Going more than a bit out of my comfort zone here: sharing Golden Shovel poems built from the planner quote. They still need a good bit of work. As we sometimes do. They are imperfect, unpolished. As we are. You can see the poems are mirror images of each other. For so are we, in the end…
The writerly zone, after all, cannot be the comfort zone.
It is a scaling of the wall. Of the mind, and also of the heart… for that is called trust.
Note that one definition of “mind” is the element of a person that enables them to be aware of the world and their experiences, to think, and to feel; the faculty of consciousness and thought.
Sounds like a writer to me.
Before the Writing
A keen awareness of World comfort beckoning zone of reckoning is this defining one’s mind? A vast, inner expanse encompassing the beautiful, a safe place of keeping but does that matter if nothing leaps from yours to mine, or ever climbs over the stone walls where grows our vine of stories, inextricably there intertwined, and infinitely rooted.
After the Writing
World of awareness, keen, a beckoning comfort reckoning of zone, mind, one’s defining, this is the encompassing expanse, inner, vast, a safe, a beautiful keeping of place -if matter that does, but -or mine to yours, from leaps nothing where walls stone the over climbs, ever inextricably, stories of vine, our grows rooted, infinitely, and intertwined, there.
The annual Slice of Life Story Challenge with Two Writing Teachers is underway, meaning that I am posting every day in the month of March. This marks my fifth consecutive year and I’m experimenting with an abecedarian approach: On Day 26, I am writing around a word beginning with letter z.
Now that I’m over THIS wall…in which direction shall I go for the remaining five days?
At the end of February, the COVID-19 vaccine was made available to teachers in my state.
My district went to work immediately, setting up sites and online registration.
The quickest appointment I could get was at a high school gym.
Upon entering, seeing the tables set all around the perimeter, I was struck with a sense of déjà vu, sort of.
Flashback to another school gym. For just a second, I was there in a long line of people. Standing with my mother, my little sister.
To be vaccinated against swine flu.
I’d nearly forgotten.
This COVID rollout was so different. For one thing, masks. Another, no long lines; still not safe. I stood six feet behind one person for a just few seconds in the hallway outside the gym before he was directed to enter. Slight pause, and I was permitted. Someone pointed me to a table across the room. After giving my name and getting my official paper, I was told to sit in one of the six or so well-spaced chairs in the center of the gym. I didn’t think to count how many immunization stations were set up around the walls, mostly because I didn’t have time; I sat for less than a minute before someone came over to point me to one of them. Quick review of my info, protocol of a few questions, and the deed was done. Barely felt it before the administrator tossed the syringe into the biohazard container and congratulated me. She gave me a little CDC card. Moderna. A jolt of cheer in the knowledge that this is the vaccine Dolly Parton funded; she got her shot that same day. A layer of comfort, somehow. I’d just written of Dolly and one of her songs two days before. It’s like being blood-sisters now. Kind of.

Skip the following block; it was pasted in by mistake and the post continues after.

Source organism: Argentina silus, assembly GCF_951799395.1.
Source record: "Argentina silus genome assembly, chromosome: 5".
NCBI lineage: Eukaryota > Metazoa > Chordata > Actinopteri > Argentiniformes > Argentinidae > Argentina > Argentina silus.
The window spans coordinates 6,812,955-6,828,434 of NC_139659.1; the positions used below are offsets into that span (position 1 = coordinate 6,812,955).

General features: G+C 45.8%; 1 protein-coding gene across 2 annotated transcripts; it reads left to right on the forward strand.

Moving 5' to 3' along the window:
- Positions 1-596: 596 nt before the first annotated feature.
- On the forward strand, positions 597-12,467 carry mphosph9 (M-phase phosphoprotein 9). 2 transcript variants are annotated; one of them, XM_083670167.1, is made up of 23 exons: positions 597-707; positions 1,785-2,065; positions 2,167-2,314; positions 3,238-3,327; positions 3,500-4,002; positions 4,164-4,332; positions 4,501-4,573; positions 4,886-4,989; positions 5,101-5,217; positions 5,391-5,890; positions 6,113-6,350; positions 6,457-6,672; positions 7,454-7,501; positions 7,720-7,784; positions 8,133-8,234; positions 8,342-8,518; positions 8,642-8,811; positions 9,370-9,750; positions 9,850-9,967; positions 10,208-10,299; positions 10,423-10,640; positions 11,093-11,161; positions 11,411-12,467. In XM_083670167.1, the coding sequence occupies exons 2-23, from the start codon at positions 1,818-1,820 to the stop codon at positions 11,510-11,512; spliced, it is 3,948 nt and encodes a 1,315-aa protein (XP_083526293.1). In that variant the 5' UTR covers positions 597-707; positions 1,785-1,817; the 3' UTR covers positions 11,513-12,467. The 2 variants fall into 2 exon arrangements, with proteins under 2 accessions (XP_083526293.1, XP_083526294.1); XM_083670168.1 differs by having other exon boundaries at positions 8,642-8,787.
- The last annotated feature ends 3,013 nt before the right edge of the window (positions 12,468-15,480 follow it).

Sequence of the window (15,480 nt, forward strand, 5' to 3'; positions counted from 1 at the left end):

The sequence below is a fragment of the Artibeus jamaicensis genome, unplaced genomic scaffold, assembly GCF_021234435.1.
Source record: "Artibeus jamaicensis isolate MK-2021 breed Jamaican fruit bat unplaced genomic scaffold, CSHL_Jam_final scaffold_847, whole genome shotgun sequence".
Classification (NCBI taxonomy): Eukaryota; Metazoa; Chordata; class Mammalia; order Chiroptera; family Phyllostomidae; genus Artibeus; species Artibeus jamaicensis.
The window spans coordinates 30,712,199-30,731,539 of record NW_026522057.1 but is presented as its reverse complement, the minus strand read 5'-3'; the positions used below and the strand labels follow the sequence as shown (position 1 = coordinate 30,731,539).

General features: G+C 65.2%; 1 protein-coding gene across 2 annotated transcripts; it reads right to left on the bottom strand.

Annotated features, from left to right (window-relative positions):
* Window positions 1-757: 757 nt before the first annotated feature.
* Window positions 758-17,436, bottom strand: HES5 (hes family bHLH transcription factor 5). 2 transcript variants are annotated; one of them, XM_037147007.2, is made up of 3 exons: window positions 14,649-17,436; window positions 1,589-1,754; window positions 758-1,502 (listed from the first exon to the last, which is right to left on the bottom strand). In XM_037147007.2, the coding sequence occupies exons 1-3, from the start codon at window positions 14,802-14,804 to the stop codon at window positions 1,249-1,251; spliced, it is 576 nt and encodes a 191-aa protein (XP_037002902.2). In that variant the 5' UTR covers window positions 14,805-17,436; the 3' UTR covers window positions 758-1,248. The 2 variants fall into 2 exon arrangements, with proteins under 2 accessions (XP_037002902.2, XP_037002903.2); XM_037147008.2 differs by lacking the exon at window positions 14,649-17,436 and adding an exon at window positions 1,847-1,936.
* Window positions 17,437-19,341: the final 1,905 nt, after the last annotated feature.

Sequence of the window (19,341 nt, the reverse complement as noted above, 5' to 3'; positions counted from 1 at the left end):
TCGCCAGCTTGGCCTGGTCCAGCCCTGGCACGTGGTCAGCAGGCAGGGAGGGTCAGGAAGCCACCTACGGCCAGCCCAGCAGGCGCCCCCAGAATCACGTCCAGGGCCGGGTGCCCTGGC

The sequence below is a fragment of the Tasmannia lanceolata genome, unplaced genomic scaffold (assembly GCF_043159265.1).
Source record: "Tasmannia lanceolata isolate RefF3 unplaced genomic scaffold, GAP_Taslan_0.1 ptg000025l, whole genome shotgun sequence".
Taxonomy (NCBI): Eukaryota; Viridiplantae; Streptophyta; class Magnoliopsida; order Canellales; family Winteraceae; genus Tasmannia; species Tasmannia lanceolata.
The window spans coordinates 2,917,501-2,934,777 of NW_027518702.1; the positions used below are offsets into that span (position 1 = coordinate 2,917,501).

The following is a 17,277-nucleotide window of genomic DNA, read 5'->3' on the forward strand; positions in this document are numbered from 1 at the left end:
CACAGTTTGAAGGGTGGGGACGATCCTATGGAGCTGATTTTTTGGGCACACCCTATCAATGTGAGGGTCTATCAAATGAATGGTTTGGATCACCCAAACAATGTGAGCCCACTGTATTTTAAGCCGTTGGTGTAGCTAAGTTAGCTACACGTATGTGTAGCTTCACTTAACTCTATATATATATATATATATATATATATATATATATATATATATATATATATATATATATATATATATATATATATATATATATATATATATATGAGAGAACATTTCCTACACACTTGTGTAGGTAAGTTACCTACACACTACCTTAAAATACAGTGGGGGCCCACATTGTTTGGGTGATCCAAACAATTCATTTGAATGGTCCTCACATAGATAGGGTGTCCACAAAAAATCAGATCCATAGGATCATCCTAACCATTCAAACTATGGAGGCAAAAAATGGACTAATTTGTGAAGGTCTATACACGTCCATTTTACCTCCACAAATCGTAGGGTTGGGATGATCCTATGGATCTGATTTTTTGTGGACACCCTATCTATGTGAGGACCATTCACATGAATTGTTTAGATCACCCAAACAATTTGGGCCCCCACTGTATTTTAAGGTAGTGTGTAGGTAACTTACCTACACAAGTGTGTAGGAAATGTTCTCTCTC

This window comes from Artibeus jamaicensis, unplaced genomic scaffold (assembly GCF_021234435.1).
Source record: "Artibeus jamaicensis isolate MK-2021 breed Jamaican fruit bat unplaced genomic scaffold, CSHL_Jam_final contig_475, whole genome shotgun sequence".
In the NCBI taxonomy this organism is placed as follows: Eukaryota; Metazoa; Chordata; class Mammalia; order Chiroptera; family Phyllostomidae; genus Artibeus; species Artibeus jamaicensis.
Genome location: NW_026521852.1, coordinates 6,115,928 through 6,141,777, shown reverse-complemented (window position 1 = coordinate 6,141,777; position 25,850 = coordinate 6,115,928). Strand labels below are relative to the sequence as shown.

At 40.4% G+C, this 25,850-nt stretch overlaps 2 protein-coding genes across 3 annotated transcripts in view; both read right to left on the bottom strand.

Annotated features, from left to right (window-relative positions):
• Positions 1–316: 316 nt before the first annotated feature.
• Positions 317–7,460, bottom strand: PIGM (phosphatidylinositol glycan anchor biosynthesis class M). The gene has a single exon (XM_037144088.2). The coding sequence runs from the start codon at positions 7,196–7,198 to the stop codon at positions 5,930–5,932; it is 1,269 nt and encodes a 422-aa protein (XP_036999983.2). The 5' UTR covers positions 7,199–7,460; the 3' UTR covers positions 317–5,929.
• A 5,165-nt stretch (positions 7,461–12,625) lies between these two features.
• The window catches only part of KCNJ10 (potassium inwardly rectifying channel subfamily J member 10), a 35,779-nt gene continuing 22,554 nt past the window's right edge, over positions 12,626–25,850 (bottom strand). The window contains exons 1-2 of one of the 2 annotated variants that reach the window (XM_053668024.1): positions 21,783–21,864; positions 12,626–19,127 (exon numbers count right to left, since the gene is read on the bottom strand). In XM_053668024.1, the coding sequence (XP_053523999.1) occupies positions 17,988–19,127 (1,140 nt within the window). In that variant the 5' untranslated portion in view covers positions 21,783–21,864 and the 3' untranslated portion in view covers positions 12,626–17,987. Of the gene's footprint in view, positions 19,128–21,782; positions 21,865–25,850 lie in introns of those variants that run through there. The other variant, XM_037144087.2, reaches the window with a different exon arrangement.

From the time I arrived to the time I left: less than ten minutes.
Couldn’t help remembering, as I walked out into the warm sunshine of an imminent spring, all the hours spent waiting in doctor’s offices as a child, getting an allergy shot in each arm every week, then every other week, then at home when my mother was eventually allowed to give them. How my mother’s health issues involved so many hospital stays and doctor’s visits that her friends dubbed her “Pins and Needles,” a double entendre on her vocation as a seamstress.
I walked on, considering my own shadow as it glided along the parking lot pavement, mulling how needles prick the arm only for an instant in the aim of protection and preservation and then are gone, whereas needles in the memory can provoke reactions and pain for a lifetime. I feel the swelling of many stories, there.
But just as I did when I was small, I waited the allotted time to be sure there was no reaction to the injection. Once upon a time, my dad waited with me; now it’s my husband driving my inoculated self home. He wants to drive me back for the last one.
In the end, it’s just a matter of doing what must be done, and going on.
The annual Slice of Life Story Challenge with Two Writing Teachers is underway, meaning that I am posting every day in the month of March. This marks my fifth consecutive year and I’m experimenting with an abecedarian approach: On Day 14, I am writing around a word beginning with letter n. Amazing, the number of associations and memories threading through one simple, sharp word.
We know that silence is for the soul, replenishing what’s extracted in the grind of daily living
that meditation calms the body as well as the mind
do we realize silence is a form of listening
a sacred gift, an offering of ourselves to others, yes, and also to ourselves For I find myself slipping into hidden cracks of my existence over and over
just to listen
Rooster crowing while it is yet dark and all the daylong tinged with urgent longing not altogether of this earth
Wind in the chimes, unseen fingers at play, the invisible howlingcreature under the eaves out of pain now, and at rest
Children reading, hesitant, halting a pump handle scraping until —there now, there now, there’s the flow